Left to its own devices a government will do what is pleases, to whomever it pleases, in any way it pleases and this is what the left wants to do. The purpose of the Constitution is to limit and restrict the powers of government by providing checks against unlimited power. Just listen to Obama and his synchophants whine about how their power is restricted by congress or the courts if you don't believe me. (I think their whining is more about the purely obstructionist policies of GOP members of congress, who I view as willing to bring down our economy just to prove the point government is too damned big. During FDR's presidency, big government took over where private enterprise couldn't/wouldn't, so the $14 trillion deficit, I don't like, but prefer to complete collapse and ceding control over to the chinese who do far more to manipulate things to their favor, and our detriment.
    I think many of your statements, this one in particular "Left to its own devices a government will do what is pleases, to whomever it pleases, in any way it pleases and this is what the left wants to do." readily apply to the right wing more readily than to the left. I see pure unadulterated selfishness and greed in their platform of protecting the haves while outsourcing jobs of the have less's to the lowest bidder..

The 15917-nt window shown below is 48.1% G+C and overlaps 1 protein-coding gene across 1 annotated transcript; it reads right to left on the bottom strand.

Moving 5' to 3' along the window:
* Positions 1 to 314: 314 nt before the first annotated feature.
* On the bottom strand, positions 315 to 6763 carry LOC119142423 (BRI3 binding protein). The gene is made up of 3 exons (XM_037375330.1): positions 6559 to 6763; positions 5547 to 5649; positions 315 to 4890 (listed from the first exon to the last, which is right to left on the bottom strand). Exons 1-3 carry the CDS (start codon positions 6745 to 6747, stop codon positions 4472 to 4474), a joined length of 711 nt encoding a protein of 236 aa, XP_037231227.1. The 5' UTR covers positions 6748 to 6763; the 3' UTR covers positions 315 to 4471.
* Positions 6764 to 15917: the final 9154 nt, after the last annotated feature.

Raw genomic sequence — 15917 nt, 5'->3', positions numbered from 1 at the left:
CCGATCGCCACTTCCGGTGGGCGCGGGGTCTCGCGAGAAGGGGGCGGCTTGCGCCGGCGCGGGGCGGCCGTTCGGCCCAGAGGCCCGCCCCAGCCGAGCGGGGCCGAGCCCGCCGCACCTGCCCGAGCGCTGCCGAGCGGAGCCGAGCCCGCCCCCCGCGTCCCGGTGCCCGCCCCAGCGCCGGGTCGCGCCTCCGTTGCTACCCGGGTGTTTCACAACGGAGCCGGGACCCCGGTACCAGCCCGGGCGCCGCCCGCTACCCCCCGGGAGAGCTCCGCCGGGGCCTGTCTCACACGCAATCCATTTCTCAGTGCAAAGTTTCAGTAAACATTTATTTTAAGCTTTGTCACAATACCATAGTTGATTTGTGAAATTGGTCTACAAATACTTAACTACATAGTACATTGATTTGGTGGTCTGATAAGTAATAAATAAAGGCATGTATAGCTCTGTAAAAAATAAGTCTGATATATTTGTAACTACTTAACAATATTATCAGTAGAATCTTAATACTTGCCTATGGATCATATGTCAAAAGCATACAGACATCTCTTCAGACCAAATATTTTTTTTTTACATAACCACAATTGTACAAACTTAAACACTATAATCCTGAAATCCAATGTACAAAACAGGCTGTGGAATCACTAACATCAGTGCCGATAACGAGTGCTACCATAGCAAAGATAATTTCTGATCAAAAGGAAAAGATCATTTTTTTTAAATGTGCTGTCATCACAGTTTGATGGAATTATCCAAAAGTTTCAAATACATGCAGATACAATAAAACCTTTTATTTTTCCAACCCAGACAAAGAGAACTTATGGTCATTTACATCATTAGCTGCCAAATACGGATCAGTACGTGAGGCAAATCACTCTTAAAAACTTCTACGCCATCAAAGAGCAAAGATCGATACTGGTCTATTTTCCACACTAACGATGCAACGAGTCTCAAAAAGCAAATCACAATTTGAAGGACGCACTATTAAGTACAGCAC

I apologize if I've been disrespectful to anyone on here, I know (hope) that your responses to this thread are inspired not by self interest, but rather by the fear for the way of life we've all enjoyed. I wish that that would come closer to calming the hateful rhetoric.

    More than anything, I hope that I hope the original intent of the start of the thread causes a lot of thought for ccw holders and your role in protecting your family first, and the constitution, whether you've taken an oath or not.

  9. #169
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    Default Re: Trayvon Martin